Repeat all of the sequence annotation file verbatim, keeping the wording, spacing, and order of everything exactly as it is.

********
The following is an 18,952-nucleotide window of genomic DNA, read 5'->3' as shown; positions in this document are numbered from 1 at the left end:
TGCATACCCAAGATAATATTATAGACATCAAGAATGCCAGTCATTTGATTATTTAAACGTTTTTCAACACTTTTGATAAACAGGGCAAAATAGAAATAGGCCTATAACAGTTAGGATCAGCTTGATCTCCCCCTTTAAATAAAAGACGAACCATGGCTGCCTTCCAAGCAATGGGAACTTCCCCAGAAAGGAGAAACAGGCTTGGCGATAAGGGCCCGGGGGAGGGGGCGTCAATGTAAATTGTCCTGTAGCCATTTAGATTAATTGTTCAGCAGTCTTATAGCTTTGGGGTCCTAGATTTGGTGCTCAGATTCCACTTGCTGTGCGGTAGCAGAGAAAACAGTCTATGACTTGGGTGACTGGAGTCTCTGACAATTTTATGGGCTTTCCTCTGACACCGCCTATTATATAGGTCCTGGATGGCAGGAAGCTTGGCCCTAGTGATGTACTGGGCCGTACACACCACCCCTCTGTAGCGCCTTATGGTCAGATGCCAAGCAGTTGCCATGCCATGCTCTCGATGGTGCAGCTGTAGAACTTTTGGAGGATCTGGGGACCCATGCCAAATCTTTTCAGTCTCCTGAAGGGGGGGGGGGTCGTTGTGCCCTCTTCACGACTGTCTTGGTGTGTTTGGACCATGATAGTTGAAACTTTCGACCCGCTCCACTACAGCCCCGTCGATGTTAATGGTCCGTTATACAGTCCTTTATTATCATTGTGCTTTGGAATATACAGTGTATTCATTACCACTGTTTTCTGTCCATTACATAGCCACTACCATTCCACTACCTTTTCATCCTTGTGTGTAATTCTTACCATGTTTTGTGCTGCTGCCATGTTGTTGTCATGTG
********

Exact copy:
The following is an 18,952-nucleotide window of genomic DNA, read 5'->3' as shown; positions in this document are numbered from 1 at the left end:
TGCATACCCAAGATAATATTATAGACATCAAGAATGCCAGTCATTTGATTATTTAAACGTTTTTCAACACTTTTGATAAACAGGGCAAAATAGAAATAGGCCTATAACAGTTAGGATCAGCTTGATCTCCCCCTTTAAATAAAAGACGAACCATGGCTGCCTTCCAAGCAATGGGAACTTCCCCAGAAAGGAGAAACAGGCTTGGCGATAAGGGCCCGGGGGAGGGGGCGTCAATGTAAATTGTCCTGTAGCCATTTAGATTAATTGTTCAGCAGTCTTATAGCTTTGGGGTCCTAGATTTGGTGCTCAGATTCCACTTGCTGTGCGGTAGCAGAGAAAACAGTCTATGACTTGGGTGACTGGAGTCTCTGACAATTTTATGGGCTTTCCTCTGACACCGCCTATTATATAGGTCCTGGATGGCAGGAAGCTTGGCCCTAGTGATGTACTGGGCCGTACACACCACCCCTCTGTAGCGCCTTATGGTCAGATGCCAAGCAGTTGCCATGCCATGCTCTCGATGGTGCAGCTGTAGAACTTTTGGAGGATCTGGGGACCCATGCCAAATCTTTTCAGTCTCCTGAAGGGGGGGGGGGTCGTTGTGCCCTCTTCACGACTGTCTTGGTGTGTTTGGACCATGATAGTTGAAACTTTCGACCCGCTCCACTACAGCCCCGTCGATGTTAATGGTCCGTTATACAGTCCTTTATTATCATTGTGCTTTGGAATATACAGTGTATTCATTACCACTGTTTTCTGTCCATTACATAGCCACTACCATTCCACTACCTTTTCATCCTTGTGTGTAATTCTTACCATGTTTTGTGCTGCTGCCATGTTGTTGTCATGTG